In August 2004, a Defense Dept. panel convened to investigate detainee abuse after the Abu Ghraib scandal issued its much-anticipated report. Interrogation techniques designed for use at Guantanamo Bay, which President George W. Bush had decreed outside the scope of the Geneva Conventions, had “migrated” to Iraq, which Bush recognized was under Geneva, concluded panel chairman James Schlesinger, a former defense secretary. Schlesinger’s panel, however, did not explain which officials ordered the abusive techniques to transfer across continents — or how and why they became Pentagon policy in the first place.

Tuesday the Senate Armed Services Committee answered those questions. In a marathon hearing spanning eight hours and three separate panels, the committee revealed, in painstaking detail, how senior Pentagon officials transformed a program for Special Forces troops to resist torture — known as Survival Evasion Resistance Escape, or SERE — into a blueprint for torturing terrorism detainees.

The committee, chaired by Sen. Carl Levin (D-Mich.), released numerous classified documents from the crucial period of mid-2002 to early 2003, when the policies of abuse took shape inside the Defense Dept. “Senior officials in the United States government sought information on aggressive techniques, twisted the law to create the appearance of their legality and authorized their use against detainees,” Levin said. “In the process, they damaged our ability to collect intelligence that could save lives.”

And Scott Horton at Harper’s :

In a series of hearings, Congressional leaders are trying to get to the bottom of a simple question: who initiated torture techniques in the “war on terror”? What was the process by which it was done? On whose authority was it done? The use of torture techniques became a matter of public knowledge four years ago. In response to the initial disclosures, the Bush Administration first decided to spin the fable of a handful of “rotten apples” inside of a company of military police from Appalachia and scapegoated a handful of examples in carefully managed and staged show trials. When further disclosures out of Bagram and Guantánamo made this untenable, they spun a new myth, this time suggesting that the administration had responded to a plea from below for wider latitude.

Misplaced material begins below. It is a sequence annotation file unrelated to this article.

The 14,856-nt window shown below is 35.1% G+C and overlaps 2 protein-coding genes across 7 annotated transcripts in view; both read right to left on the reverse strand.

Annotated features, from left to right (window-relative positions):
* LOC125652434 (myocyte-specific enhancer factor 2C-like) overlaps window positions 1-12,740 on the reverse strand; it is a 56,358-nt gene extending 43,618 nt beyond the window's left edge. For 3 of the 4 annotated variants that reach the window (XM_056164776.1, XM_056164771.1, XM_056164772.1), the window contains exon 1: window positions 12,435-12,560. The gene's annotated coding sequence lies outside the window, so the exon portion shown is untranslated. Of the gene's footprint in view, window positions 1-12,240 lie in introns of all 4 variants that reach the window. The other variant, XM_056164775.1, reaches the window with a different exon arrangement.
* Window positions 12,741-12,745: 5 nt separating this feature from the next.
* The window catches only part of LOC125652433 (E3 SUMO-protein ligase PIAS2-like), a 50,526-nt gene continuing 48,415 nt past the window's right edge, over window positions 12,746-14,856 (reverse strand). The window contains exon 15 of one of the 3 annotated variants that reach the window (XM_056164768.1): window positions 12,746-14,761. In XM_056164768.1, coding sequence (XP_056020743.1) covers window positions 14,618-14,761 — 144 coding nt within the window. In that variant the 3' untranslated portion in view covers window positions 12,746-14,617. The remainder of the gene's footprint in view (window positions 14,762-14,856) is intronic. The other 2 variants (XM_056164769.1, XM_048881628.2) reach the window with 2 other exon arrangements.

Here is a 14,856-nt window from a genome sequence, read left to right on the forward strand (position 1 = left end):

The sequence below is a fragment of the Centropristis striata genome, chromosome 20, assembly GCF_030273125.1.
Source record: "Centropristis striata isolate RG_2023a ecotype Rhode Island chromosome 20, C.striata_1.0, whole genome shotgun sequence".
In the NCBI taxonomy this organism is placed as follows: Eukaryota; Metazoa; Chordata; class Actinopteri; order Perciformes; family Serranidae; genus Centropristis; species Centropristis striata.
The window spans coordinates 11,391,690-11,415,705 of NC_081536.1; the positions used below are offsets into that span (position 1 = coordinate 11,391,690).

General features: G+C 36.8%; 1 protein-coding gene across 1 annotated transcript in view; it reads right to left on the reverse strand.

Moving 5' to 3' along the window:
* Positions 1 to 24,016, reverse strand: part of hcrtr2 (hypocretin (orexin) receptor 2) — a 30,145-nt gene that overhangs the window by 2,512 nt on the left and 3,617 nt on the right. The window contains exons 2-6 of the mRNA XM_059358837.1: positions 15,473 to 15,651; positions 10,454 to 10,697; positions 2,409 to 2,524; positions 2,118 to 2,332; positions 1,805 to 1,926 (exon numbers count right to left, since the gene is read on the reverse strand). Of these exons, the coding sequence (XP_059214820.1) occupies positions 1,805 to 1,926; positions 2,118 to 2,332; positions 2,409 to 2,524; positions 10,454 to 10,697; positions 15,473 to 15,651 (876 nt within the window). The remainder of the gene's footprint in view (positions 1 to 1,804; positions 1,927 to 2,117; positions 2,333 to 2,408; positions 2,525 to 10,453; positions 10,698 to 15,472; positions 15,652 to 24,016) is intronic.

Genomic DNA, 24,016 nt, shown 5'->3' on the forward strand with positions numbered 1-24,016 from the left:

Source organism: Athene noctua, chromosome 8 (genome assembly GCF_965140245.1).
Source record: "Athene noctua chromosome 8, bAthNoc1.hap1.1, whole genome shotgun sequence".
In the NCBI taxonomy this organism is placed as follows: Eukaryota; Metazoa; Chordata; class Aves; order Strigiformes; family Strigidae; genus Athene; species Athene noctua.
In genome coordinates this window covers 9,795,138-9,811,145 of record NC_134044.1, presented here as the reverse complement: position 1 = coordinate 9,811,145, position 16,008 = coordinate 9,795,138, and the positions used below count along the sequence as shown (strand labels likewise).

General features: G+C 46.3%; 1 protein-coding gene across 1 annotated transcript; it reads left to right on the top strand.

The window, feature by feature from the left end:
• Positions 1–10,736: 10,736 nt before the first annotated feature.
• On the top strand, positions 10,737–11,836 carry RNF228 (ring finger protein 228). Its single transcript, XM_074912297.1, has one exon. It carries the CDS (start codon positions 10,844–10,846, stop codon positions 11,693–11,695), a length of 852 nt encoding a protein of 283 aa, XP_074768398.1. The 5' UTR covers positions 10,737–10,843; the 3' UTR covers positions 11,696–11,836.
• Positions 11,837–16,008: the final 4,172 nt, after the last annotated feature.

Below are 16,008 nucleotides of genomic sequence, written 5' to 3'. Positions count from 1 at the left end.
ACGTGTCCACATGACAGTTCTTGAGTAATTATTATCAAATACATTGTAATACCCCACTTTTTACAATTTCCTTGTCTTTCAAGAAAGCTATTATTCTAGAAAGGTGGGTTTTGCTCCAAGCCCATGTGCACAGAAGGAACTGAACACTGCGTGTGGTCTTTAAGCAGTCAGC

In fact at this point the evidence is clear and convincing, and it points to a top-down process. Figures near the top of the administration decided that they wanted brutal techniques and they hammered them through, usually over strong opposition from the ranks of professionals.

Yesterday’s hearings in the Senate Armed Services Committee helped make that point, and brought a new focus on a figure who has been lurking in the shadows of the controversy for some times: William J. Haynes II, Rumsfeld’s lawyer and now a lawyer for Chevron. Two things emerge from the hearing. First, that Haynes was effectively a stationmaster when it came to introducing torture techniques in the “war on terror,” circumventing opposition from career military and pushing through a policy of brutality and cruelty, by stealth when necessary. And second, that Haynes lacks the courage of his convictions, a willingness to stand up and testify honesty about what he did.